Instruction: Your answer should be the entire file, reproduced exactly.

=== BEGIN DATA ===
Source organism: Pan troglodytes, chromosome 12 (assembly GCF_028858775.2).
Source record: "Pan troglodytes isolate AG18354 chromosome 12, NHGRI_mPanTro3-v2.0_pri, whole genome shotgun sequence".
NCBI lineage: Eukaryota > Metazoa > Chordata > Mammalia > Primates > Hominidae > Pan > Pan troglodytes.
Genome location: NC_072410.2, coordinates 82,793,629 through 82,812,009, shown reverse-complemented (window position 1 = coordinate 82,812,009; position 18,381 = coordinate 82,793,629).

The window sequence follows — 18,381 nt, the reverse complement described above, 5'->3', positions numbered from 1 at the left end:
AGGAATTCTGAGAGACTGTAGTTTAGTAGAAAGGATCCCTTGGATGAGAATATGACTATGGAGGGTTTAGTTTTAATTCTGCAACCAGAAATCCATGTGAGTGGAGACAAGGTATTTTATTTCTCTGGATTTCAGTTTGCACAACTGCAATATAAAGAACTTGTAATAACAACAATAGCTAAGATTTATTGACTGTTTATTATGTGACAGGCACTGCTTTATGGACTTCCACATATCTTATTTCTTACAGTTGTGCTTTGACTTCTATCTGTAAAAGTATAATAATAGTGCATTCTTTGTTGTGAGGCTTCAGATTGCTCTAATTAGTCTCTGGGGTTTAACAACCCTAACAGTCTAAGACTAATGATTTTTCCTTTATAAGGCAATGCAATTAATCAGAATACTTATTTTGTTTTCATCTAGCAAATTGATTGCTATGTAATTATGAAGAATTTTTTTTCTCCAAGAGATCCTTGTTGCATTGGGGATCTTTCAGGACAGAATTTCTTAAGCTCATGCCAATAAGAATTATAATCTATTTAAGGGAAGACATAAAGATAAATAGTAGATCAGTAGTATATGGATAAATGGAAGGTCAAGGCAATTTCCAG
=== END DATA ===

Source organism: Pan troglodytes, chromosome 12 (assembly GCF_028858775.2).
Source record: "Pan troglodytes isolate AG18354 chromosome 12, NHGRI_mPanTro3-v2.0_pri, whole genome shotgun sequence".
NCBI lineage: Eukaryota > Metazoa > Chordata > Mammalia > Primates > Hominidae > Pan > Pan troglodytes.
Genome location: NC_072410.2, coordinates 82,793,629 through 82,812,009, shown reverse-complemented (window position 1 = coordinate 82,812,009; position 18,381 = coordinate 82,793,629).

The window sequence follows — 18,381 nt, the reverse complement described above, 5'->3', positions numbered from 1 at the left end:
AGGAATTCTGAGAGACTGTAGTTTAGTAGAAAGGATCCCTTGGATGAGAATATGACTATGGAGGGTTTAGTTTTAATTCTGCAACCAGAAATCCATGTGAGTGGAGACAAGGTATTTTATTTCTCTGGATTTCAGTTTGCACAACTGCAATATAAAGAACTTGTAATAACAACAATAGCTAAGATTTATTGACTGTTTATTATGTGACAGGCACTGCTTTATGGACTTCCACATATCTTATTTCTTACAGTTGTGCTTTGACTTCTATCTGTAAAAGTATAATAATAGTGCATTCTTTGTTGTGAGGCTTCAGATTGCTCTAATTAGTCTCTGGGGTTTAACAACCCTAACAGTCTAAGACTAATGATTTTTCCTTTATAAGGCAATGCAATTAATCAGAATACTTATTTTGTTTTCATCTAGCAAATTGATTGCTATGTAATTATGAAGAATTTTTTTTCTCCAAGAGATCCTTGTTGCATTGGGGATCTTTCAGGACAGAATTTCTTAAGCTCATGCCAATAAGAATTATAATCTATTTAAGGGAAGACATAAAGATAAATAGTAGATCAGTAGTATATGGATAAATGGAAGGTCAAGGCAATTTCCAG